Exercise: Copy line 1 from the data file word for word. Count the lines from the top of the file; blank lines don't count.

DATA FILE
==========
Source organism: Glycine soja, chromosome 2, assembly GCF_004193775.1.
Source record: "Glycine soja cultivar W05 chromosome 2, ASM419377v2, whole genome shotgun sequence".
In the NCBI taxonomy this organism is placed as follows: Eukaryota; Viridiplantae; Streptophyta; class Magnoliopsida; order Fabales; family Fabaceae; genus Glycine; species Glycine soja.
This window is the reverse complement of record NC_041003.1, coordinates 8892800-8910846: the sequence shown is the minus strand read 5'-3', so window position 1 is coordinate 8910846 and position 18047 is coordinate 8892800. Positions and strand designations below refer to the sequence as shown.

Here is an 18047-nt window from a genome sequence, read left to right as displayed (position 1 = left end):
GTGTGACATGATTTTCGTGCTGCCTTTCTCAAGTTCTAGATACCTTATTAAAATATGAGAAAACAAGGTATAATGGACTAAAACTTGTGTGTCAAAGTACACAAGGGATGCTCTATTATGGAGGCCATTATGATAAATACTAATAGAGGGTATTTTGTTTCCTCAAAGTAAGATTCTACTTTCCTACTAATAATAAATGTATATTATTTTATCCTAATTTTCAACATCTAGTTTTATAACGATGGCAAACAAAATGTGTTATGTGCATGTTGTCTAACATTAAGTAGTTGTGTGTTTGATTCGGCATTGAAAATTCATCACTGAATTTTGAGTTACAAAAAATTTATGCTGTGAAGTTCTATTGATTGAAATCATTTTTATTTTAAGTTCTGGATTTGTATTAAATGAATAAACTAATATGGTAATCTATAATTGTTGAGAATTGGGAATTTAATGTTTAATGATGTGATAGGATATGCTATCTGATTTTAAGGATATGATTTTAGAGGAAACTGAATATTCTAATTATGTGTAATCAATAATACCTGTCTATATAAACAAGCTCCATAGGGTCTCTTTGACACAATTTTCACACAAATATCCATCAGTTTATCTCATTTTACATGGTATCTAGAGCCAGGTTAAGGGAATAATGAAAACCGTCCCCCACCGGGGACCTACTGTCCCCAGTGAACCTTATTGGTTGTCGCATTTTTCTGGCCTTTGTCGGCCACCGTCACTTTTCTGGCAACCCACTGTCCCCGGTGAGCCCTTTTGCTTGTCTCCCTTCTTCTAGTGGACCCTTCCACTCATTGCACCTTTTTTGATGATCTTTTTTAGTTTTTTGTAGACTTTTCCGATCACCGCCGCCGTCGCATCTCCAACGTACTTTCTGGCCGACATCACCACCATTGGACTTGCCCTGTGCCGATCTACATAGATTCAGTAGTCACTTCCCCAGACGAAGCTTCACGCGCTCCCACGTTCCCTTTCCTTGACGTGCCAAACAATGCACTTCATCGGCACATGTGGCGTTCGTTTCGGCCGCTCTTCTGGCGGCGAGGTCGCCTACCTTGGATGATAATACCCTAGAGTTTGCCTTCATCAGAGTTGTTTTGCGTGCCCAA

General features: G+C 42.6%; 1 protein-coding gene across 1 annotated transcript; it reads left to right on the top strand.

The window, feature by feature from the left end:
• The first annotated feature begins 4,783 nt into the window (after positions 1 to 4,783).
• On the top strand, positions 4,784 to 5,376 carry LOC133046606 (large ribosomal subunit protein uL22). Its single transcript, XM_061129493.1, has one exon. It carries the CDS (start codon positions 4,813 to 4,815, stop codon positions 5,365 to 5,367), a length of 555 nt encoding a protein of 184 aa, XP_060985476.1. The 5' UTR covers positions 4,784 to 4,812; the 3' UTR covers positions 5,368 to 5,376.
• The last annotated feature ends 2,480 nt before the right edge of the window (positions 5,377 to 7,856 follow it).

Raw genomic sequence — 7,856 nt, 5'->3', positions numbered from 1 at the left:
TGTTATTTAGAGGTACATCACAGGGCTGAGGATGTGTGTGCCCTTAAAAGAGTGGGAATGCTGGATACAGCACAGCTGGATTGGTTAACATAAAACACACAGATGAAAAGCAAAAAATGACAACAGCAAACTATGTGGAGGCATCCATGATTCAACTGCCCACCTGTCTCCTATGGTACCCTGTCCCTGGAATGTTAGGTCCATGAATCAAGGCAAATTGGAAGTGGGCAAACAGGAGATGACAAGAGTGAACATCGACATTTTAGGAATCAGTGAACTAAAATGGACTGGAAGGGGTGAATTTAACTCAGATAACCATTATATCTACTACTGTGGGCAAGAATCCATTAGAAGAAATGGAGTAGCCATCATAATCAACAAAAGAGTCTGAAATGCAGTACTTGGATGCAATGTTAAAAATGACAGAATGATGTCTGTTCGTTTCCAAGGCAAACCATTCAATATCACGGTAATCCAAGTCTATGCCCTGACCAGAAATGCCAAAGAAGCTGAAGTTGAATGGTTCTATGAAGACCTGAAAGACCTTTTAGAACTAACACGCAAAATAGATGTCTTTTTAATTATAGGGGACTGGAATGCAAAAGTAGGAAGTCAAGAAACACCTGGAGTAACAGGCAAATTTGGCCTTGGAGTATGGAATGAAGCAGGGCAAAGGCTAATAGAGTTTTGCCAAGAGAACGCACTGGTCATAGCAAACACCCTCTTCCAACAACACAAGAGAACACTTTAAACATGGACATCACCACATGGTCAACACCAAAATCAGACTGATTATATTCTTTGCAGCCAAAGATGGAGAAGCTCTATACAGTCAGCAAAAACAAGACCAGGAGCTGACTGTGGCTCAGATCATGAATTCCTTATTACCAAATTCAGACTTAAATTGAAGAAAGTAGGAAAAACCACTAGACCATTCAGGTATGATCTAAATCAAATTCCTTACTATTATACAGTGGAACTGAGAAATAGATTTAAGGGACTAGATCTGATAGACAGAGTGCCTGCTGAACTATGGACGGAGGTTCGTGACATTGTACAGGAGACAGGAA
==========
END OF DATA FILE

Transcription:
Source organism: Glycine soja, chromosome 2, assembly GCF_004193775.1.